Category: Odors - Maids in Motion
 
Wash your dog properly. Too many people do not wash their dogs properly. This can actually make things worse. First, check the dog over thoroughly for any obvious stink sources such as something they rolled in or poop stuck in the fur. Check the feet, too, and make sure there's nothing stuck between the toes or pads. Next, stick some cotton in Doggy's ear and wet the entire animal thoroughly. Once wet, using a gentle dog shampoo, lather the dog up good and proper. Finally, rinse, rinse, rinse. It's very important to get all of the soap out or it will dry, itch, and cause the dog to produce excess skin oil

Dry the dog thoroughly. It's not just oils and the things the dog rolled in that create dog odor. It's also bacteria and bacteria waste. These bacteria love wet animal fur and are able to live and reproduce quite happily in it. For this reason, it's very important that you get your dog as dry as possible. Start by gathering every towel you can find and going to town. Rub back and forth, up and down, and all around. As an extra measure, especially for dogs with thick coats, hit them with a blow dryer. Just make sure you set it on the coolest setting possible.

Treat dog breath. If bad enough, dog breath can make a dog and the house wreak like hell. There are several things you can do to help reduce this odor. The most important is to start a proper oral hygiene regimen. It is often recommended that you brush your dog's teeth once a day. At the very least, do it a couple times a week. There are also special dog breath treats you can buy your pooch. I recommend Greenies. Dogs love them and they work well. Before you do anything, though, take your dog to the vet to make sure there isn't something more serious going on like gingivitis or periodontal disease.

Get your dog on a good, healthy diet. It's simple: your dog's health is directly correlated with what you feed him/her. If your dog is not getting a healthy diet, there's a pretty good chance that the pooch isn't going to be as healthy as he/she should be. If the dog isn't healthy, it probably won't smell healthy either. Just imagine how you would smell if you never ate anything but Ramen Noodles and fast food burgers. You'd probably smell like a giant fart. So quit feeding your dog Tuffy's and talk to your vet about what brand of food you should have your dog on.

Speaking of the vet...it's quite possible that the dog smell you are smelling is something you won't be able to get rid of on your own. Dogs have these neat things called anal glands that build up and secrete an ishy, musty smelling substance with the feces. Sometimes these glands get clogged. This can cause some serious pet odor. A vet or groomer can express (drain) these glands and make Doggy smell pretty again. Another common dog odor is caused by ear infections. So look at your dog's ears and give them a whiff. If they look nasty or are stinky, take the dog to the vet. The dog might also just have a skin infection that is causing the smell. It could be a yeast infection, a bacterial infection, or an allergy that has caused an increase in the musty-smelling apocrine sweat.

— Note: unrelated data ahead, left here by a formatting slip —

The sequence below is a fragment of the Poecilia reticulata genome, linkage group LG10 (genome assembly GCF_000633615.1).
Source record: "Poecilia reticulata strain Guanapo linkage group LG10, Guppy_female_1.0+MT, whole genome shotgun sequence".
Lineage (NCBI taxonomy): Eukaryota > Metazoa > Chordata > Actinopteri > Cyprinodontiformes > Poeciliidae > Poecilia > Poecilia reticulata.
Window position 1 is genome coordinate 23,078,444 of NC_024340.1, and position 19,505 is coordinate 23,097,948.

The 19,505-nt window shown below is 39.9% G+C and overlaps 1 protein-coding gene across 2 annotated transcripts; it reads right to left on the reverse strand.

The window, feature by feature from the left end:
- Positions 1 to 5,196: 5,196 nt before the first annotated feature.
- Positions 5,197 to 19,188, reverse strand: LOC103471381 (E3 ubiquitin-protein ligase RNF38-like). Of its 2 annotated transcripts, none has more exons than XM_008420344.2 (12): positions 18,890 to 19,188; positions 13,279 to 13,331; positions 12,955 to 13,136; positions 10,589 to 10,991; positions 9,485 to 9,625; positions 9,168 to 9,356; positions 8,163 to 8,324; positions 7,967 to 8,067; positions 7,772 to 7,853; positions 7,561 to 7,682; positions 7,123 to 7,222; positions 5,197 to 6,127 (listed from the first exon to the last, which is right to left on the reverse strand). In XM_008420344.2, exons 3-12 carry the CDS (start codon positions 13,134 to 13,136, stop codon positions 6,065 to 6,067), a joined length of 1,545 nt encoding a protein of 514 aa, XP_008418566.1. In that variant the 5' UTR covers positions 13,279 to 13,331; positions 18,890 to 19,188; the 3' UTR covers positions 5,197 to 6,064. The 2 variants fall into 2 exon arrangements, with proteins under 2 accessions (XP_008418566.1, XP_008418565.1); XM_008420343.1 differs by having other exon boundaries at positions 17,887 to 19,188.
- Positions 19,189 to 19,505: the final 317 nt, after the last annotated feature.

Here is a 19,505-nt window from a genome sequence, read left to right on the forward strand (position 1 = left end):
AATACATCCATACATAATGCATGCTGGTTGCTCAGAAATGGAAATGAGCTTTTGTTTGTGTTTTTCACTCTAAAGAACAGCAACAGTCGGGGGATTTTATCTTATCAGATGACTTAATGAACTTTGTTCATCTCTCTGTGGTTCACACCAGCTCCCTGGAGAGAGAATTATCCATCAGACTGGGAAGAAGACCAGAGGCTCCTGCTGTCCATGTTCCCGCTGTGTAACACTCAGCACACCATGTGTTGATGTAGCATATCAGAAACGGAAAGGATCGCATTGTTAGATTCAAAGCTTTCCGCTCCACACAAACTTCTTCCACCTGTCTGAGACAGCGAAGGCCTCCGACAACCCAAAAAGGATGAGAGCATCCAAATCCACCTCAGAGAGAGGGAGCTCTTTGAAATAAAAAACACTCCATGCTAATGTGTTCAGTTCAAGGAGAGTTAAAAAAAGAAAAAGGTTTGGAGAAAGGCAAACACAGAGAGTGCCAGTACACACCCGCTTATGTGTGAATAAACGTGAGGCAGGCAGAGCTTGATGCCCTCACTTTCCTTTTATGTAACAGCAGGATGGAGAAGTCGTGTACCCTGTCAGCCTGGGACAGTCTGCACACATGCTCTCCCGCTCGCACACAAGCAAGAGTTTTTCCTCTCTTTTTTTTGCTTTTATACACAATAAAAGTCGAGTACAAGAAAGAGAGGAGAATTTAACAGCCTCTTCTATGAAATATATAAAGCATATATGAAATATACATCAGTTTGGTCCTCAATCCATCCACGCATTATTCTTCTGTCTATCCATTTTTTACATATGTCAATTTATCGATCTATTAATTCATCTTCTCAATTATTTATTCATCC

By Dorothy Edison

When the previous owners of a house you have just purchased were smokers, it’s almost guaranteed that the smell of smoke will linger unless you take action. So how do you get rid of the pervasive, stale smell of smoke?

1. Wash everything. Wipe down baseboards, doors, and plastic blinds, as well as light fixtures and fan blades. Anything you can take down or off the walls and windows – do so, and scrub them in the sink (or hose blinds down outside).

2. Remove carpet and padding and replace it if possible. If not, give the carpet a thorough shampooing. Change the water frequently and use professional soap. Be sure to use any extensions on the carpet shampooer to get into hard-to-reach areas.

3. Use a heavy-duty primer, like KILLZ, to seal in any smoke on the walls (including closets), then paint over. Oftentimes, smoke residue will gather on walls, making any paint job uneven and contributing to the odor of the house. With a base primer, the odor and residue is locked in; the subsequent layers of paint will not be affected by the grime underneath.

4. Spritz baseboards with a lemon juice-water mixture, set out coffee beans (they absorb odor), and burn candles. If season permits, open windows and let fresh air into the house.

5. In extreme cases, it may be necessary to have duct works and chimneys cleaned. Houses that have endured years of consistent exposure to smoke may need to have these measures taken to improve the air quality throughout.